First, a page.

This plan provides faster service to the main destinations that Kanata transit users are going to so it is definitely a step forward. Service frequency would be as good as it is today or better. Of the various options, the two that would have a rail only tunnel make the most sense.It is good that Feltmate sees that it is necessary to increase capacity in the core of the city, and that doing so is a necessary first step towards an eventual plan that would see transit running from Kanata to Orleans as well as one from Barrhaven right to downtown.
A bus tunnel would be close to capacity from the day it was completed so additional, and probably very expensive infrastructure, would be required to accommodate growth. While the construction costs for the rail tunnel options are more expensive, the savings in the operating costs will rapid make up for the higher construction costs. Based on what I saw in Edmonton, the speed of light rail in a tunnel will more than offset the time it takes to transfer from bus to train.
One of the complaints about the plan is that light rail will not go all the way to Kanata. The cost of building a light rail route all the way from Kanata to Orleans as the first stage means that having Kanata served by the first phase of a plan for light rail will not happen - unless the federal and provincial governments significantly increase transit funding so that it matches what we see with many projects in the United States and Europe.
The other concern is cost. There is no getting around the fact that the total cost of all four options is very high and the city will not be able to afford it without help from the federal and provincial governments. What we need to remember is that there are no effective options for improving our transportation system that are not costly.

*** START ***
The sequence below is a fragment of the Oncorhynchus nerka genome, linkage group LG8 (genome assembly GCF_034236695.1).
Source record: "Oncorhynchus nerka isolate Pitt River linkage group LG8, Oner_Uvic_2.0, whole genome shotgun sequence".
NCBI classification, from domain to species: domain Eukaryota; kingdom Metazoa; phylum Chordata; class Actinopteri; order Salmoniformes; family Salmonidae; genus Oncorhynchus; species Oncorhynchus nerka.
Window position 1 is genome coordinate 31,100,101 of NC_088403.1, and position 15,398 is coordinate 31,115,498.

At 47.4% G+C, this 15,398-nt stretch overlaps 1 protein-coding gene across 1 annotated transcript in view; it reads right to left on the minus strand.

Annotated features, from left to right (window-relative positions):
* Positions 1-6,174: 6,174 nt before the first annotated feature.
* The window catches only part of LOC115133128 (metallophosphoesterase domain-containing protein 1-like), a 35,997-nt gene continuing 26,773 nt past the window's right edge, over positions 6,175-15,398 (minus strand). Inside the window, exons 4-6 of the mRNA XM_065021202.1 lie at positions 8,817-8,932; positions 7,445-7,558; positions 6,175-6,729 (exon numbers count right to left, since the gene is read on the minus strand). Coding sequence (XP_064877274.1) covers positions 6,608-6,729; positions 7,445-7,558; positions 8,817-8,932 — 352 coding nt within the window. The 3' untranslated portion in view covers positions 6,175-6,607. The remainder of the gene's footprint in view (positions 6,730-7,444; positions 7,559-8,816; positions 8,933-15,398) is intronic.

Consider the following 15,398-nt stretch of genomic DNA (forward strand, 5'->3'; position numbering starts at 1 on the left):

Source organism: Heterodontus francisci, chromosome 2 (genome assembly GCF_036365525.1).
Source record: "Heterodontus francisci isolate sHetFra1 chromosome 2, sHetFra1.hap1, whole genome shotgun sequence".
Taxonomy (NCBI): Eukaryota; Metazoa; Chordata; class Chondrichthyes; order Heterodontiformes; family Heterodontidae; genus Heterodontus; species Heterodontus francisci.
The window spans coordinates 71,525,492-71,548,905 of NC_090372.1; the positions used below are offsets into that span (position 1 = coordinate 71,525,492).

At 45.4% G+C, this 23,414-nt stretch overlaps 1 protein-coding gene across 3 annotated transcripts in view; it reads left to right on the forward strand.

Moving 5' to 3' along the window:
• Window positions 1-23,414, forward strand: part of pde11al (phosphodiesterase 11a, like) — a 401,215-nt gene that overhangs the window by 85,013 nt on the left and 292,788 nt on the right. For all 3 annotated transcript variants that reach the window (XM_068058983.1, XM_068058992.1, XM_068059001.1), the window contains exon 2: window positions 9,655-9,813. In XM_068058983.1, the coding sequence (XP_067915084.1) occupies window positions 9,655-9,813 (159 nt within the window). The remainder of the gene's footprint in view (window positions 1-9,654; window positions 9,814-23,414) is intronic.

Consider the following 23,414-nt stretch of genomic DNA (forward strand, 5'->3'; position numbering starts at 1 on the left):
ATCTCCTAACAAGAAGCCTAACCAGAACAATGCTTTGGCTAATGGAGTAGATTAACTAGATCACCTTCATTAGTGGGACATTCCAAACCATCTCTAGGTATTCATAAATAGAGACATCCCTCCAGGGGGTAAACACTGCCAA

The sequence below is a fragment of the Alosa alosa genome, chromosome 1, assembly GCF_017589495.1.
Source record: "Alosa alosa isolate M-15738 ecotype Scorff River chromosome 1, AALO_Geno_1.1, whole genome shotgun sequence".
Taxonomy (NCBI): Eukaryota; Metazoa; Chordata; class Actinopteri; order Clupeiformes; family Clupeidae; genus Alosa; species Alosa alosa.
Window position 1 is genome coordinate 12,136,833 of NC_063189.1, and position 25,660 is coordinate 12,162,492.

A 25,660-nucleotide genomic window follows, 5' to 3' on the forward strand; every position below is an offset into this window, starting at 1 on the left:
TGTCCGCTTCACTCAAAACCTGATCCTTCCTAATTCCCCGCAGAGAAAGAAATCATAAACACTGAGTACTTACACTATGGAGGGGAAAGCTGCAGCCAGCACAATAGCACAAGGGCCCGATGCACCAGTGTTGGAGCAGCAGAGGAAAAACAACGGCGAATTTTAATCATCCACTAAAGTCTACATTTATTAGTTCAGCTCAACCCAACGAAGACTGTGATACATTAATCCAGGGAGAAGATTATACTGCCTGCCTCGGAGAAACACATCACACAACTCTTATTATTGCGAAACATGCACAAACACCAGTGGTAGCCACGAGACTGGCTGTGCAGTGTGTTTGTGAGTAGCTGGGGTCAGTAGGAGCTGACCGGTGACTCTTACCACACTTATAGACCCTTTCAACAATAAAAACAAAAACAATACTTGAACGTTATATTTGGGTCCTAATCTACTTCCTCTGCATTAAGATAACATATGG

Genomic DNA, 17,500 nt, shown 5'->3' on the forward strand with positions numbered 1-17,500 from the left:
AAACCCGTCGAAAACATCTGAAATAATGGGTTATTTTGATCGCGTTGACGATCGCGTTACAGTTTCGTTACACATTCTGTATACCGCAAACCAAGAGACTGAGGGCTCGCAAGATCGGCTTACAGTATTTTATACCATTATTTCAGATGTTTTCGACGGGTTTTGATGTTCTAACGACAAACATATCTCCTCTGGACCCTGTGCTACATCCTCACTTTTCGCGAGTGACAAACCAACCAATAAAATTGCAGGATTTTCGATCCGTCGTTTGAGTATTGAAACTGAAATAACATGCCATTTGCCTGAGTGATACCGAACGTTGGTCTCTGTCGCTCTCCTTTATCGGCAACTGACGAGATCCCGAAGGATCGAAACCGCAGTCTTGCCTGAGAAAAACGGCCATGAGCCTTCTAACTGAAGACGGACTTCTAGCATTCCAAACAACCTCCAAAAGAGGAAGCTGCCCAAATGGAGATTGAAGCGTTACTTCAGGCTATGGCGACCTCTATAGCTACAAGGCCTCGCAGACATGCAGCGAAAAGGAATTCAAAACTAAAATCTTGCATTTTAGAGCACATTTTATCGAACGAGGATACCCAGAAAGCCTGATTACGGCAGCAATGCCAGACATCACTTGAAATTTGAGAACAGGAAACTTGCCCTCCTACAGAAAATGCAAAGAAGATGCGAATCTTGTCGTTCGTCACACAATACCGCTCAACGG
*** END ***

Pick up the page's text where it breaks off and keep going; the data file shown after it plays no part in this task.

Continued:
Where we most need increase capacity is in the core. The experience of other cities has shown there are no cheap and easy ways to do that.
We would save some money by running light rail along the street in the downtown and I suggested that it be studied as an option in case a tunnel was seen as prohibitively expensive. However, for light rail along the street to be reasonable fast and reliable, a street would have to be set aside entirely for light rail. Doing that would result in considerable opposition from many downtown businesses and was why a majority of councillors opposed my proposal.
Because buses take up even more space, dealing with the congestion problem for buses on Albert and Slater would require more lanes to be reserved for transit than would be needed for light rail. Based on the discussions about running light rail along the street, there would be opposition.
There is not the space in the downtown to increase road capacity. Even if it were possible, when roads are widened or new roads are built, the increase in traffic usually means any benefit will be wiped out after a maximum of five years. In contrast the capacity of a light rail tunnel will mean it will be enough to handle the expected growth in traffic for some time.
I disagree with the idea that running light-rail above ground is a suitable cost-savings measure, and am glad to see other councillors would agree. Running a study would be an unnecessary cost when you look at the counter-points that Feltmate raised in the above argument.
Thanks to Feltmate for the input. If you would like to contact her directly, her e-mail address is Peggy.Feltmate@ottawa.ca and her website is www.feltmateforkanata.com.